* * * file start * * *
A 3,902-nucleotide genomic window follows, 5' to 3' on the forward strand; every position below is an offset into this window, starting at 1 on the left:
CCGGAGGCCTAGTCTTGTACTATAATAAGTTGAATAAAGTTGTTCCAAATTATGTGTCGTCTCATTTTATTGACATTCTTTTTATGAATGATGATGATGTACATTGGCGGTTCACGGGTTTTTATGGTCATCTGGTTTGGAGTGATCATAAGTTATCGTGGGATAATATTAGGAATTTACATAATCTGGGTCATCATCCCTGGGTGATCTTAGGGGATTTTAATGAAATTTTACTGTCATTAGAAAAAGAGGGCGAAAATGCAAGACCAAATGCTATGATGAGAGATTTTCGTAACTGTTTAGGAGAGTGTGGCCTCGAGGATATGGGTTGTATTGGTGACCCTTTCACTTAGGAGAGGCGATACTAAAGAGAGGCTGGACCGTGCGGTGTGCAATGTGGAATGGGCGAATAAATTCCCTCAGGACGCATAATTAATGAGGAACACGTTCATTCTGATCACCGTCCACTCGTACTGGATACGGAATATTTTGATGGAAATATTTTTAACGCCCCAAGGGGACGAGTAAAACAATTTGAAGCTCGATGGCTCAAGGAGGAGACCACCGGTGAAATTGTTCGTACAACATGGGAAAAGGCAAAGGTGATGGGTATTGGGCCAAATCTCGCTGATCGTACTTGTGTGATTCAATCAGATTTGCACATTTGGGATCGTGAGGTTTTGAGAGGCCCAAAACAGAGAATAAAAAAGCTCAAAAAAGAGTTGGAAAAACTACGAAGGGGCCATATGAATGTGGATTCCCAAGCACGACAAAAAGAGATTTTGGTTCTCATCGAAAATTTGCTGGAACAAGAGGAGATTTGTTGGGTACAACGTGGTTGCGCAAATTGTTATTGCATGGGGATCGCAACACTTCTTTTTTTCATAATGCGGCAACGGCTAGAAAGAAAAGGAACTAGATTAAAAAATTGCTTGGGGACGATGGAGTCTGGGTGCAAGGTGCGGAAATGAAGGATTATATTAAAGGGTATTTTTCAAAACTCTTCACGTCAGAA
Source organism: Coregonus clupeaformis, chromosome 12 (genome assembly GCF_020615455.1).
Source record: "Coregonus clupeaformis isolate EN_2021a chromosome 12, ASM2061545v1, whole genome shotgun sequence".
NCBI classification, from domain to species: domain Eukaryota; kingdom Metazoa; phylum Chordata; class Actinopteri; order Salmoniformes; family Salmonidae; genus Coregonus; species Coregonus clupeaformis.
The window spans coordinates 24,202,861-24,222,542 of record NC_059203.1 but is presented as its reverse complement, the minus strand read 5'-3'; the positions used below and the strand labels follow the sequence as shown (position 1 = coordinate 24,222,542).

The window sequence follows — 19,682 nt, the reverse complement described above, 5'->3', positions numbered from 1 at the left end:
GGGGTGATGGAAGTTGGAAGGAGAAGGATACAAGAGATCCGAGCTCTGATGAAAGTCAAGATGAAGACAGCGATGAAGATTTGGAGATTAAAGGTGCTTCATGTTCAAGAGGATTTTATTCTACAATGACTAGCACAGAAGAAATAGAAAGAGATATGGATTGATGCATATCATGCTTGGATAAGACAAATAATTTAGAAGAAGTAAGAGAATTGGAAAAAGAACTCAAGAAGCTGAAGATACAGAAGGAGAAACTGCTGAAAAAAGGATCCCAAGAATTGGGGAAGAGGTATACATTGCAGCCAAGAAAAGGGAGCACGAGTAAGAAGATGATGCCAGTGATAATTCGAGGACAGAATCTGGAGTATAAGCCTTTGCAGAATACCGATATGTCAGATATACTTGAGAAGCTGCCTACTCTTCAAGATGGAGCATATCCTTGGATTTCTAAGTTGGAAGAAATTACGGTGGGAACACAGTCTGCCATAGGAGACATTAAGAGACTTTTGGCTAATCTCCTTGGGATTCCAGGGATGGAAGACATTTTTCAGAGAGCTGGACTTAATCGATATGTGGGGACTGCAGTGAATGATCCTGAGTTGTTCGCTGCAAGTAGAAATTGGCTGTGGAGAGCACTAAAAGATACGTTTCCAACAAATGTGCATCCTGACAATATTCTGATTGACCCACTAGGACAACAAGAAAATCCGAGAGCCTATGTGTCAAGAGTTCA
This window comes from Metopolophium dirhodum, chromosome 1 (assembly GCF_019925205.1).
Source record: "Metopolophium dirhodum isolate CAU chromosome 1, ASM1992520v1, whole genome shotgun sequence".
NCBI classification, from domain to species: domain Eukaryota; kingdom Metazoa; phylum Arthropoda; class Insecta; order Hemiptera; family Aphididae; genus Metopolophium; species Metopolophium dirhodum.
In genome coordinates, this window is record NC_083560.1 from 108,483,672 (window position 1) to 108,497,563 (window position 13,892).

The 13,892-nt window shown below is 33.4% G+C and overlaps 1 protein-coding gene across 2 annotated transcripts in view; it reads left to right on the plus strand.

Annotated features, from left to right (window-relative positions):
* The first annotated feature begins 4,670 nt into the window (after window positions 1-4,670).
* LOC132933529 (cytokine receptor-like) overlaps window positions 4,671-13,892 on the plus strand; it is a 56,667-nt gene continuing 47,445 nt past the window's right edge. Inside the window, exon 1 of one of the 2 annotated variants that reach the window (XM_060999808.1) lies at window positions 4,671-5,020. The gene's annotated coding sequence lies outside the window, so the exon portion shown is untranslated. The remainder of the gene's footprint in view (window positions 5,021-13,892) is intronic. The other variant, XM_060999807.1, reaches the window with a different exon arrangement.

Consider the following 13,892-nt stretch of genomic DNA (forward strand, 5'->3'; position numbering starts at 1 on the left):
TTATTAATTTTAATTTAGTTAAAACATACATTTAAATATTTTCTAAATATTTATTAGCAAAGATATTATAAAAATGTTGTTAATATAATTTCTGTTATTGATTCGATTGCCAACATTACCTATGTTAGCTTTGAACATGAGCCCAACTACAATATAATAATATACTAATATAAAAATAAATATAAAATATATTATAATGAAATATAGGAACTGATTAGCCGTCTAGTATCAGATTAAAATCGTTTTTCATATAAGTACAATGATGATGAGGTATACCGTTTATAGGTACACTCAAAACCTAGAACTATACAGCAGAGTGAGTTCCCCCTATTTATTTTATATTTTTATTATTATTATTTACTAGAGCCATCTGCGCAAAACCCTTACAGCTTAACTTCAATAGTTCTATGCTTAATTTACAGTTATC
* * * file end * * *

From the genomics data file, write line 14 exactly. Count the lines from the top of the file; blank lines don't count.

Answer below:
Annotated features, from left to right (window-relative positions):